‘‘Everybody in my family has a degree. My mom’s been talking about it for years,’’ he said. ‘‘It was just something on my mind, the way I walked away from school and left it undone. It was something I wanted to finish.’’
During the 1998-99 NBA lockout, Wesley registered at Baylor, had his books and was already on campus ready for classes when the season finally started.
So Wesley, who wants to coach in college or high school after he gets his degree, had to wait a little longer to go back to school.
Being a student-manager allows him to be involved in basketball and also have the freedom to concentrate on academics and make frequent 2 1/2-hour drives home to Houston.
‘‘This works out better for me than actually being the coach right now, and I get to learn,’’ Wesley said. ‘‘It’s perfect.’’
Besides sharing tips on basketball, Wesley also encourages Baylor players to take their academics seriously. He provides a gleaming example with his grades and how he now approaches school work.
‘‘It’s not that hard to get it done the first time,’’ he said. ‘‘Being in the real world, you learn so much, better time management, how important it is just to go to work every day. It’s made me a better student, more focused, and more determined.’’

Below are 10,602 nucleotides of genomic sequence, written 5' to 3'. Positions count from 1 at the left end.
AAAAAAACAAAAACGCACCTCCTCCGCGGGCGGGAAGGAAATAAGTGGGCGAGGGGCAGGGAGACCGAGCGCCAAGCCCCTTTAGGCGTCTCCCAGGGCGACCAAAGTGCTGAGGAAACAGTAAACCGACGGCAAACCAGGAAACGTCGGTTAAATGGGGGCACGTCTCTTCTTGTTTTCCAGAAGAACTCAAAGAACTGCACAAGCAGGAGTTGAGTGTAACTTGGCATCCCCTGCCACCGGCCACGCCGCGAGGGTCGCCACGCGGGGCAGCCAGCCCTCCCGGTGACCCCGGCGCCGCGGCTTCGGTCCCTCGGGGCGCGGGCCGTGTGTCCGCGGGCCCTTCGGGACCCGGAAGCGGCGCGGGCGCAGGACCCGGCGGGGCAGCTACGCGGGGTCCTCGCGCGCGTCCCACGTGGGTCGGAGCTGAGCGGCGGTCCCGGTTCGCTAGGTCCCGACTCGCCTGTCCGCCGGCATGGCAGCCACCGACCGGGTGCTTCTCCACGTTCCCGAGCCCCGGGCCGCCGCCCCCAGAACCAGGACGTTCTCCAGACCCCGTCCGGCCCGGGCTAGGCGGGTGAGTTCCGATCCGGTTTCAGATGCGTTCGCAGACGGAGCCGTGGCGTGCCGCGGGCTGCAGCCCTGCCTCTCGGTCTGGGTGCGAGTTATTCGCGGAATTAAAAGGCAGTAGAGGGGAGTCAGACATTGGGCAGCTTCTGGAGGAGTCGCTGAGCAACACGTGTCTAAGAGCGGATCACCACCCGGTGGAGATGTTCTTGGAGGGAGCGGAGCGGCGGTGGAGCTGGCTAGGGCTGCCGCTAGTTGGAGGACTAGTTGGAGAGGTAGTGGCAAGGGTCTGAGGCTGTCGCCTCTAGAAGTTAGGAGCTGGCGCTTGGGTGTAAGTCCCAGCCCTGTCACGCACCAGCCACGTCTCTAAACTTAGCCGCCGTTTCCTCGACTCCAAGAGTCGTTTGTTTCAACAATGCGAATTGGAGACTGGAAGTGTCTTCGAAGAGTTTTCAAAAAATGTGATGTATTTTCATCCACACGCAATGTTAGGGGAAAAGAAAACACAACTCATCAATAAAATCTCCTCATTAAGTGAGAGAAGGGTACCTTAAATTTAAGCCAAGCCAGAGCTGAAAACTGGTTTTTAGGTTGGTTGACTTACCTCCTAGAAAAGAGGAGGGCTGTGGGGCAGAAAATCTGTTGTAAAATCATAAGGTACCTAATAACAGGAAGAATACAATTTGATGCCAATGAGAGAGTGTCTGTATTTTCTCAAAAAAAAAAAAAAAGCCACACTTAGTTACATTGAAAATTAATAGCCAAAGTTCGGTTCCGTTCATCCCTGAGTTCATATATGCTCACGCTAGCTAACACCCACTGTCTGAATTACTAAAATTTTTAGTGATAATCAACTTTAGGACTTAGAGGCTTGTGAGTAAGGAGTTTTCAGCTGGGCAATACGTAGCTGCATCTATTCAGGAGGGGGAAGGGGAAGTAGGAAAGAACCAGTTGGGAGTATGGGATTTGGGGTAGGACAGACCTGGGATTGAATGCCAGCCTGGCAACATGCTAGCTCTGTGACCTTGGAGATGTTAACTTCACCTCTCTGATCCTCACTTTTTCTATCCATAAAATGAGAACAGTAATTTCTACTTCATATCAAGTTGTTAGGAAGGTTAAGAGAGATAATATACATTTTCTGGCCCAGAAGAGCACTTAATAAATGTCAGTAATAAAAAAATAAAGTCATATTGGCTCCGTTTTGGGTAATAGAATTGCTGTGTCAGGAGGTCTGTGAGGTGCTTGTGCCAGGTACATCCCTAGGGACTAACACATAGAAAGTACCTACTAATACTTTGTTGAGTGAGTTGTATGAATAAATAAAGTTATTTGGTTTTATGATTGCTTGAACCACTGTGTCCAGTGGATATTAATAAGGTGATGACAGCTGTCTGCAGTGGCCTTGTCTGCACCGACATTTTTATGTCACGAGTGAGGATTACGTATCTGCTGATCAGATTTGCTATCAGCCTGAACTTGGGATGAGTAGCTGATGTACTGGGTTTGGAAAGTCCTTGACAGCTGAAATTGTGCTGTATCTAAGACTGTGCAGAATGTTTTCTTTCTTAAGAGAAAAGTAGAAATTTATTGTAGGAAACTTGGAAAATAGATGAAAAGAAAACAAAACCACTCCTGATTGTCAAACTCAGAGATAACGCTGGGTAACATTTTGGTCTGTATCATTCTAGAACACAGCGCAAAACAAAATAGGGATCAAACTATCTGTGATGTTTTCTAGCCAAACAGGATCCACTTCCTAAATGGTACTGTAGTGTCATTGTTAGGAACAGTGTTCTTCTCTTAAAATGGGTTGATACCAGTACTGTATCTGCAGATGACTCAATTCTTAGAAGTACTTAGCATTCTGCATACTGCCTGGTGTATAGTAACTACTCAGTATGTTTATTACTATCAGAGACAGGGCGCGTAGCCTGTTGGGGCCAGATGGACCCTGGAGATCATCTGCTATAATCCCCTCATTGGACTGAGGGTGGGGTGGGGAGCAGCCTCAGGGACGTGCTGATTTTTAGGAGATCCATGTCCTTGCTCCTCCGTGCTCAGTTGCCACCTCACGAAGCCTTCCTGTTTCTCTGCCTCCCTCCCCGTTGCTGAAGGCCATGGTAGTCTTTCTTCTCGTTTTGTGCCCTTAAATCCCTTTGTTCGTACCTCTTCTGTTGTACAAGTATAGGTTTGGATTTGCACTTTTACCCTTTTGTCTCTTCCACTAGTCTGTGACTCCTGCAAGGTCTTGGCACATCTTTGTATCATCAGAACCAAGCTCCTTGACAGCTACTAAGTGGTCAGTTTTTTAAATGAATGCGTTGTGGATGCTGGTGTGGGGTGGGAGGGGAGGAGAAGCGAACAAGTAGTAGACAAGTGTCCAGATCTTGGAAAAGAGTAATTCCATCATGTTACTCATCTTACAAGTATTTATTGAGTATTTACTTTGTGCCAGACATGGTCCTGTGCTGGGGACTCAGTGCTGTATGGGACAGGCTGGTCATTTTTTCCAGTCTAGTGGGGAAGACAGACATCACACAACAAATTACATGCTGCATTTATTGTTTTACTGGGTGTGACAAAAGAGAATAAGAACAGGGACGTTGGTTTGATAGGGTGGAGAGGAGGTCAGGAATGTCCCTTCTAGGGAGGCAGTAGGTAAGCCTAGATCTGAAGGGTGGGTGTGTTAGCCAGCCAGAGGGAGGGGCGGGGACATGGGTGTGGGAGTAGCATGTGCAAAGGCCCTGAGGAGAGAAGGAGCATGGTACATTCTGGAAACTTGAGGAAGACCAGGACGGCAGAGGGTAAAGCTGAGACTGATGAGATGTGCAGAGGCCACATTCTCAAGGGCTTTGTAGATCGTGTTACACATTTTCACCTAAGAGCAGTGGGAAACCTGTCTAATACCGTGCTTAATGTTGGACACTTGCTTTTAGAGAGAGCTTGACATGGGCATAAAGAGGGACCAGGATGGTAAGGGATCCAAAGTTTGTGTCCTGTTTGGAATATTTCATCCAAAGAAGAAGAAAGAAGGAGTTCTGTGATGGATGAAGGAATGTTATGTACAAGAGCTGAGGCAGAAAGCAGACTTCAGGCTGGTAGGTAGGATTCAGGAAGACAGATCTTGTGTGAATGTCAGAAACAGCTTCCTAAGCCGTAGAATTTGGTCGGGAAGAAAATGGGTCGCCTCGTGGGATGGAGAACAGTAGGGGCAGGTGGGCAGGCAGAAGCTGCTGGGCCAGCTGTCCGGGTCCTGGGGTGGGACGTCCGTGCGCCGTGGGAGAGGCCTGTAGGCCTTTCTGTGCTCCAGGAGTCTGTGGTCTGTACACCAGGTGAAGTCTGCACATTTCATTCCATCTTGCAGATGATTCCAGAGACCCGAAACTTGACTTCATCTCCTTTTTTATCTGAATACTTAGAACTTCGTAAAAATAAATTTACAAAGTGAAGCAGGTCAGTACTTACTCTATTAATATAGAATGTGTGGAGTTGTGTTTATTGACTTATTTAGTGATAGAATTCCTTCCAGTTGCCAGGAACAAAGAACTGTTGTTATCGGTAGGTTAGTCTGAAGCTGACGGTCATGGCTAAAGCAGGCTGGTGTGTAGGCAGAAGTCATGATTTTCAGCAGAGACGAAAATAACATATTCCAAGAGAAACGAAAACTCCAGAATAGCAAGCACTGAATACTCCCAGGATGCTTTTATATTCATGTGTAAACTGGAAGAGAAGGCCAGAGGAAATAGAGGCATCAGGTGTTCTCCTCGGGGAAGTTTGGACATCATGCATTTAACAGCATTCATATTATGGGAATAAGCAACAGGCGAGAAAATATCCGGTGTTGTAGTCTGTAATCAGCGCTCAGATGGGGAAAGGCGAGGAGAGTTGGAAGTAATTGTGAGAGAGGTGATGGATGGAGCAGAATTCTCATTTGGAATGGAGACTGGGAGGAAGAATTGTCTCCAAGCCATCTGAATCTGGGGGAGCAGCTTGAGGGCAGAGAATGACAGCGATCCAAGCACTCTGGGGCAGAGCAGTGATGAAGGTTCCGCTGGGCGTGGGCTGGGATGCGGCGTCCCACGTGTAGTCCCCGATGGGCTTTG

Walking into the gym for a late-night conditioning session before the season, Drew noticed somebody sitting in a car. It was Wesley, using the dome light to study for a class before going inside for the workout.
‘‘Our players get a chance to pick David’s brain and find out what he did to be successful,’’ Drew said. ‘‘They also see how hard he’s studying to get his degree, and that sends a positive message.’’
When former Celtics coach M.L. Carr heard about Wesley’s straight-A performance last fall, Carr called him a genius.
‘‘I said ’I wish,’’’ Wesley said. ‘‘I might be a genius at time management, but it’s just, I put the time in it. If I could have given half the effort, just half the effort that I did this semester, I’d be done already.’’
|< Prev||Next >|